Modern Protestant debates about spousal relations and the meaning of marriage began in a forgotten international dispute some 300 years ago. The Lutheran-Pietist ideal of marriage as friendship and mutual pursuit of holiness battled with the idea that submission defined spousal roles.
Exploiting material culture artifacts, broadsides, hymns, sermons, private correspondence, and legal cases on three continents - Europe, Asia, and North America - A. G. Roeber reconstructs the roots and the dimensions of a continued debate that still preoccupies international Protestantism and its Catholic and Orthodox critics and observers in the twenty-first century.
A. G. Roeber is professor of early modern history and religious studies and codirector of the Max Kade German-American Research Institute at Penn State University. Among his other books is Changing Churches: An Orthodox, Catholic, and Lutheran Theological Conversation.
American Historical Review
Roebers work is an extraordinarily expansive, erudite, and valuable book of history with a great deal to offer scholars engaged in the study of early modern reformed religions.
Journal of American History
A deeply knowledgeable and highly rewarding study that breaks new ground on an important subject, deftly combing a history of theology with social, cultural, and legal studies."
-- University of Heidelberg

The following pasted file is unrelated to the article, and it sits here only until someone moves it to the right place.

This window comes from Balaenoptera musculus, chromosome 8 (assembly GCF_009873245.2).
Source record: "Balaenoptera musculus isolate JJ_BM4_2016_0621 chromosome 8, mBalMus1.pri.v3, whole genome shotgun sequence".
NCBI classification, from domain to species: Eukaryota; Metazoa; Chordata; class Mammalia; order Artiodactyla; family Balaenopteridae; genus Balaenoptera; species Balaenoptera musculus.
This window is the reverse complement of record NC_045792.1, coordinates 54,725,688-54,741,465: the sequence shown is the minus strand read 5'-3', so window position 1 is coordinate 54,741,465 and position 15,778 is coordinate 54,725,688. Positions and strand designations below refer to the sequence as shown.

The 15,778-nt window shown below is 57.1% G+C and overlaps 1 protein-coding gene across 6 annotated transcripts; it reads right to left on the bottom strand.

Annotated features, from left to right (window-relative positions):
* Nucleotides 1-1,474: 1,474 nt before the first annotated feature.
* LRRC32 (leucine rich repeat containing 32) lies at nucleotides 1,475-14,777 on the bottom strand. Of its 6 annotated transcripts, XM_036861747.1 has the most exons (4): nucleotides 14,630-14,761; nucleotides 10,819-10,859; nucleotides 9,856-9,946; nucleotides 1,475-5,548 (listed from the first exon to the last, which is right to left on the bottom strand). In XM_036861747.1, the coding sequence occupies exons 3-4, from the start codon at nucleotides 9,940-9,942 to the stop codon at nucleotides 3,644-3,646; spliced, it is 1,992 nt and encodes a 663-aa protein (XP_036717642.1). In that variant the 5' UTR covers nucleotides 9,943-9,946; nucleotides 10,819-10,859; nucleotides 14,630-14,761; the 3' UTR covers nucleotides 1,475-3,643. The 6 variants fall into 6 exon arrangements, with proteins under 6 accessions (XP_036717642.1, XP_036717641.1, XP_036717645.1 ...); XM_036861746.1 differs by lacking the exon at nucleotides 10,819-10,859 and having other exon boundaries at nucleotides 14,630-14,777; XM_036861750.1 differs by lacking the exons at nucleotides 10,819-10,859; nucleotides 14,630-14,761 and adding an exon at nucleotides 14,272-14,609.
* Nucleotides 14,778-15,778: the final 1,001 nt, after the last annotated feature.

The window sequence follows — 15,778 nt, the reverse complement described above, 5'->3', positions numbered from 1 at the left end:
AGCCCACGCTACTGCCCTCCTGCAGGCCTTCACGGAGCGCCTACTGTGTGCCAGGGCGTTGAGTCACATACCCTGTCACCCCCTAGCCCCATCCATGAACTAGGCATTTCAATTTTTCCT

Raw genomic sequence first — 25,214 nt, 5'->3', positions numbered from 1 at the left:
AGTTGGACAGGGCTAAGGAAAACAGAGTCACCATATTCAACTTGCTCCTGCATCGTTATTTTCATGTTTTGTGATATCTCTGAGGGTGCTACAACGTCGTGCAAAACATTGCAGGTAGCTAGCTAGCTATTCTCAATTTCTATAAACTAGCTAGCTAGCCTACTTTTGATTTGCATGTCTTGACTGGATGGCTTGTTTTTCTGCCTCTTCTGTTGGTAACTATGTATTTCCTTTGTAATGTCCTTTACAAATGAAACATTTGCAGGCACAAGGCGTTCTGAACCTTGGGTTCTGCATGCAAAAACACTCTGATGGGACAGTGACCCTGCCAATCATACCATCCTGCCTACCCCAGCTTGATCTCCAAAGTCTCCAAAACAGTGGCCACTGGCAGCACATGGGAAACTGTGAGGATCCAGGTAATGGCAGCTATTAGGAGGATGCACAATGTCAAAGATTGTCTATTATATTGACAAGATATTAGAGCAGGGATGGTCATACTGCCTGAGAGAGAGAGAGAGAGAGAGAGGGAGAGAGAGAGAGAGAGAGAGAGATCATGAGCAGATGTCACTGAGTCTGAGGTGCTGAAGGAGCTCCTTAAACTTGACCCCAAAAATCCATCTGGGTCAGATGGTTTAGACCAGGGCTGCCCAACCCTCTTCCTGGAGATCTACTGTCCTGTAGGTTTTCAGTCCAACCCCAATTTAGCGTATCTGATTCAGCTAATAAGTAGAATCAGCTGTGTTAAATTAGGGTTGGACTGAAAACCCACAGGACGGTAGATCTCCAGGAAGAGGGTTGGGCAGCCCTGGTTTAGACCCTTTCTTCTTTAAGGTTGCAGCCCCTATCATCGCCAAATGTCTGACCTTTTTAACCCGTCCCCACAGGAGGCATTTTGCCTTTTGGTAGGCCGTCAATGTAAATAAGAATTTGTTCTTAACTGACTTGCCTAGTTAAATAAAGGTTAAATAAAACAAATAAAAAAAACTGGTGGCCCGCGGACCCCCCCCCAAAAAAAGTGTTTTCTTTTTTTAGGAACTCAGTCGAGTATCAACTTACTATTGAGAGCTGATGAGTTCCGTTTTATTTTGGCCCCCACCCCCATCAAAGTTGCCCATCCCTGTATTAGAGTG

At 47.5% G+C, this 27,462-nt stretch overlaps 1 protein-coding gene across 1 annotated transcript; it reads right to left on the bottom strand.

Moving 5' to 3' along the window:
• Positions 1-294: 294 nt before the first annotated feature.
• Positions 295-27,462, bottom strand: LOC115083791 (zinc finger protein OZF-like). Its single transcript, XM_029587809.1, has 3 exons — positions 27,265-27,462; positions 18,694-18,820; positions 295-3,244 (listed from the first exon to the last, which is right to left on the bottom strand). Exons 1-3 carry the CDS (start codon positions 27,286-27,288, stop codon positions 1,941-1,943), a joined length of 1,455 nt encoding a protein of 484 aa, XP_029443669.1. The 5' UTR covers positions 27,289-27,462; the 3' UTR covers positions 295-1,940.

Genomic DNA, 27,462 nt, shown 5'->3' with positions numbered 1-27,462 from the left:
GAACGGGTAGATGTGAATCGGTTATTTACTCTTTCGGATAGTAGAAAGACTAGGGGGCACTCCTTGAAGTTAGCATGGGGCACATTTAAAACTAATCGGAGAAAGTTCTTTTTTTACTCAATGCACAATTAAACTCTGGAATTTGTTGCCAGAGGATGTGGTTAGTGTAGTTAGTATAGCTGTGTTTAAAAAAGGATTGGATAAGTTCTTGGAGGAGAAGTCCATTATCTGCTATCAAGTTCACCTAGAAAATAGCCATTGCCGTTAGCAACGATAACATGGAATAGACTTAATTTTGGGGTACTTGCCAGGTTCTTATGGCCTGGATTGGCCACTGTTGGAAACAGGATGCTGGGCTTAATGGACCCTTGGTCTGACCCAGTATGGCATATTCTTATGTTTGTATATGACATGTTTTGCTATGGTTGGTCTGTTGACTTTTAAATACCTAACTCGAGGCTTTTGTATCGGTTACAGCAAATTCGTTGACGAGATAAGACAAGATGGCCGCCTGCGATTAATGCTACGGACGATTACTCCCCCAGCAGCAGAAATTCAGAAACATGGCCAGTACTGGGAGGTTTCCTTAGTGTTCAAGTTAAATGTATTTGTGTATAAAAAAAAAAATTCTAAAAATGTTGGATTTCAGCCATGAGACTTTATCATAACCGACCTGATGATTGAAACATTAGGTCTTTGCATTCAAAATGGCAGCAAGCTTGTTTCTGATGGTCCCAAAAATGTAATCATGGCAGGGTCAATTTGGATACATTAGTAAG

"A scholarly tour de force that ingeniously interrogates the theological discourse around the seminal institution of marriage. A. G. Roeber interconnects with empirical dexterity sociological developments across the expanse of three continents, with influences ranging from polygamy to pietism during the early modern epoch. A refreshingly insightful comparative study."
Richard J. Ross
-- University of Illinois
"Roeber sensitively reconstructs debates over marriage within the early modern international pietist movement. He brilliantly synthesizes theology, popular religion, and the day-to-day experience of married life. His story is resolutely transnational, at once embracing theologians at the University of Halle, immigrants in the backcountry of British North America, and pastors in German missions in India. . . . This is a historical work of immense learning, broad reach, and enduring relevance."
-- University of Kiel
"Hopes for Better Spouses makes for fascinating reading at a time when half of all marriages end in divorce. With deep erudition Roeber recounts the struggle of pietists in vastly different societies -- early modern Germany, British North America, and South India -- to find lasting solutions for the bond between husband and wife, and he sketches the consequence of these attempts for modern conceptions of marriage."
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